That old saying “You can never go home again” is never truer than when you’re locked out of favorite hunting spots. When you’re blocked from other nearby coverts, the phrase burns deeper into your consciousness, begins to have real meaning on a personal level.
That was yesterday’s leg of the Awesome Upland Road Trip.
One of closest reliable quail and chukar coverts to me, the Deschutes River is better known for its summer steelhead fishing this time of year. Anglers were out in force. The winding road that parallels this mighty desert stream was choked with parked trucks, and every good drift had a wader-clad hopeful bracing himself in its currents.
Curses, foiled again. And again.
Smug in the belief that if the steelheaders were occupied, I’d have the draws and side canyons to myself, I hurried to my first hotspot. Fresh, bright “No trespassing” signs were sprouting like dandelions in my lawn.
A second canyon harbored two Jeeps at its base. A third hosted four deer hunters glassing the slopes.
Another set of no trespassing signs and a bright new barbed-wire fence across a favored cleft in the rocks eroded my optimism further. It also begged the question: why are so many patches now off limits? Was it the (realistic) fear of range fire? Inconsiderate litterbugs? Too many fellow hunters spilling the beans? Kids partying late at night? Leased to a rich doctor-hunter from the city?
I never inquired at the small café upstream, where the coffe’s always hot, if weak. We know that all of the above are true too often, and we are left to shift for ourselves, extending our range just as a covey must when conditions require.
Best for last
Ever hopeful, I’d saved the best for last. This magical draw held promise and magic and it was all mine. I always feel a little funny suiting up for a hunting trip in front of a bunch of anglers who may not quite appreciate the catch-and-cook ethic hunters must (rightly) embrace. But the sun was out, air brisk, we were there, Buddy was pacing in the back and life was (soon to be) good.
In the desert, every drop of water brings life. The banks of the Deschutes are still vivid green, cottonwoods and alders soon to turn gold and red. This draw, my draw, hosts a series of massive blackberry thickets nurtured by and hiding a trickle that starts in the cattle country at its top, and tumbles downhill as a foot-wide creek before adding its flow to the Deschutes. Even a low spot on a flat rock collects life-giving water for a few animals until it freezes or evaporates.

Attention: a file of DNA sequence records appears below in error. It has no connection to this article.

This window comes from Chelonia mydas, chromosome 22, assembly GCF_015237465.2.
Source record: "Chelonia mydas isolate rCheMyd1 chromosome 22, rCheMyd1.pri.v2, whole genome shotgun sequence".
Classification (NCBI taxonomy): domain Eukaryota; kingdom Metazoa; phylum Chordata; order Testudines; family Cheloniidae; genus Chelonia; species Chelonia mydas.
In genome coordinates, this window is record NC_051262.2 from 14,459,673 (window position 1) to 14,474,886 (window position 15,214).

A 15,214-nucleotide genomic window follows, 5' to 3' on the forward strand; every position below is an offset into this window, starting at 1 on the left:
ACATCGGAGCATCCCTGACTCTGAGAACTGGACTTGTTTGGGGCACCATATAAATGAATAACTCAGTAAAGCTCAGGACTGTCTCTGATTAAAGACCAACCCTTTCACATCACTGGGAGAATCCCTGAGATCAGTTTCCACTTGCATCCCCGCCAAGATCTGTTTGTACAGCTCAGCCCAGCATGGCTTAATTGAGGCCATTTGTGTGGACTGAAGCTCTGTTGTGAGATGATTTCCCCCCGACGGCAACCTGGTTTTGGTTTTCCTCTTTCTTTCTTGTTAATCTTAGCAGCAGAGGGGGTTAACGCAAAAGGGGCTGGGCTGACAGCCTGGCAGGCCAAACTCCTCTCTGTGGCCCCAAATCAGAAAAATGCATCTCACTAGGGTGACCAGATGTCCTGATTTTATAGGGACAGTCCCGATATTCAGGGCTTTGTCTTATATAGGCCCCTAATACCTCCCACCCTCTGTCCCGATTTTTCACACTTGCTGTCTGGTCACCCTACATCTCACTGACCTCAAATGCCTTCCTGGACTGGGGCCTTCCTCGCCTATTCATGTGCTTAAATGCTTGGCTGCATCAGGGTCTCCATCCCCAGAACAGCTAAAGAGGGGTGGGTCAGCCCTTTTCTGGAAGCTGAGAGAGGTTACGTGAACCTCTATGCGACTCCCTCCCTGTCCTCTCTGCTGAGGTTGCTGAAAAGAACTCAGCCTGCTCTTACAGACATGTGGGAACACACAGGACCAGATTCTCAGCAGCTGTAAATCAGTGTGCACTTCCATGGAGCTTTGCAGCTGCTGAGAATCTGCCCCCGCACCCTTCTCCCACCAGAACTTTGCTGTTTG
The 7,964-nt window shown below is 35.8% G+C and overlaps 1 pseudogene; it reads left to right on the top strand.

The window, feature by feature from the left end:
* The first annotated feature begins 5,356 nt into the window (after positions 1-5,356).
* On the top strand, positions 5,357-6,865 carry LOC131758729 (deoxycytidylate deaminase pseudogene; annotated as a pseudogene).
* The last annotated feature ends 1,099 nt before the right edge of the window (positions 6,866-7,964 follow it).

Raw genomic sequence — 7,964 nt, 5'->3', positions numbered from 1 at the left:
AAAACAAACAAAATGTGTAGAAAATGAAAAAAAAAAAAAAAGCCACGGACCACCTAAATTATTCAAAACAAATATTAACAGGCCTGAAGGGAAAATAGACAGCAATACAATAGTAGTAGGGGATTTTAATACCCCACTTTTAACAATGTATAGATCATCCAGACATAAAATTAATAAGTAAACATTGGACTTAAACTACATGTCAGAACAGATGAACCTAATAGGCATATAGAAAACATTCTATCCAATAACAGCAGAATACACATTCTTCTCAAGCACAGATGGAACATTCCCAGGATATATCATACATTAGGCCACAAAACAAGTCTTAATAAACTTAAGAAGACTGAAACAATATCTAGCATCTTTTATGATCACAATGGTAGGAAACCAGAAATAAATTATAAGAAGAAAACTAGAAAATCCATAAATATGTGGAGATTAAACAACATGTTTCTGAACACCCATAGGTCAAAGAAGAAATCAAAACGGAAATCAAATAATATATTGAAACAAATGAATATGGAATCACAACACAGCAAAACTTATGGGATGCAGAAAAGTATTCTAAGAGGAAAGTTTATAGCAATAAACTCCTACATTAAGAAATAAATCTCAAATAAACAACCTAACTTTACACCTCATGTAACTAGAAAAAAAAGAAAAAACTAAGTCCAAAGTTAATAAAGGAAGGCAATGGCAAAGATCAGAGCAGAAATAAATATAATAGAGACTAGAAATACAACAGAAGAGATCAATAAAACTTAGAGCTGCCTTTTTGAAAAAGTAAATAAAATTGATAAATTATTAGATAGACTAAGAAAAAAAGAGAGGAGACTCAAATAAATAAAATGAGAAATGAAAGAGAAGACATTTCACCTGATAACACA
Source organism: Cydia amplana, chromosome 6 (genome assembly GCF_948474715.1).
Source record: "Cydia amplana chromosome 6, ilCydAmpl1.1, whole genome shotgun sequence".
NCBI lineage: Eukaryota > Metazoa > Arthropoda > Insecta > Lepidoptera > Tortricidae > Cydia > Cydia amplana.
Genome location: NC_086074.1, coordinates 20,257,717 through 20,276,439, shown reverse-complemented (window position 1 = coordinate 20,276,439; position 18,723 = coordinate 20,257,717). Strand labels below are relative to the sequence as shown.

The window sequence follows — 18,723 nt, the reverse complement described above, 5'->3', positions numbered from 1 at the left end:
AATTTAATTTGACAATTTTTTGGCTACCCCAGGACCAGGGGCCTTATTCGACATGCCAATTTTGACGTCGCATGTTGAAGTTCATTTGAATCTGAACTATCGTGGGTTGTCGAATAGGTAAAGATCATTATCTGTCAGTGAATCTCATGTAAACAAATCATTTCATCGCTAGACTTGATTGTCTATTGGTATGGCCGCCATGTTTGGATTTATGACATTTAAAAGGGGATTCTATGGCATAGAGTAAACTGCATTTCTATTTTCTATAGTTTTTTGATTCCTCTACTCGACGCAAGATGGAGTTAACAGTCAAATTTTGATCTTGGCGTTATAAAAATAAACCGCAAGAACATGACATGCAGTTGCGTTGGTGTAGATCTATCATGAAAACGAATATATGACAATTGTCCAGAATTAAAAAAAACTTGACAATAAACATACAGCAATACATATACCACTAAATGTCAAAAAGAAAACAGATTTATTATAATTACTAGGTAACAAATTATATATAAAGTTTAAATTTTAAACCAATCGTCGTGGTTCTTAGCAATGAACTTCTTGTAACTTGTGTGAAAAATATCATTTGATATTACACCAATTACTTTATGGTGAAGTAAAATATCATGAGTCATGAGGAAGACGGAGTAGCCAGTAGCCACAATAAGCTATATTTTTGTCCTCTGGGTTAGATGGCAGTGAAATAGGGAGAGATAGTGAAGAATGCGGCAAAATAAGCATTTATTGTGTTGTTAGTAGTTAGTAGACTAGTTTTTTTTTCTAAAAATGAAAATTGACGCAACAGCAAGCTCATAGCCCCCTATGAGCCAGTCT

If you’re lucky, there are birds at the bottom and the top. The two miles in between have never produced. In a good year, chukars and valley quail at both ends. In a bad year, a few quail hold on by their claws near the few remaining pools of life-giving water the desert begrudgingly gives up.
Buddy was primed and more than ready. Unclip the lead and he’s off! Swirling winds old-timers call “boxing the compass” portend a weather change, as well as urging Buddy to swap canyon sides regularly, sussing out the subtle currents near the bottom.
All the way up, and nothing but false points borne of anticipation, not bird scent. Near the bottom again, a quickening in Buddy’s attitude. The telltale prancing gait slowing into a lockup. Marveling at the pointer-like posture – right foreleg tucked, tail and head high – the birds erupted from the vines, clattering through thorns and dry leaves, clearing the thicket and rocketing up canyon. A top-knotted quail cock tumbled into the sage at my shot, a straggler rose while I was reloading, safe for now.
The rest of the small covey was given a hall pass to ensure a remnant population over winter and into breeding season. I’ve crossed that canyon off my list for the rest of the season, wondering if maybe, sometimes, you can still go home, sort of.
[Tell me in the comment section below where you’d wear a new pair of Irish Setter boots and hunting jacket, and you might win them. Thanks to Irish Setter and Tri-Tronics for making the Awesome Upland Road trip possible. See you out there.]
[And listen to Field & Stream Radio for audio postcards from the Awesome Upland Road Trip.]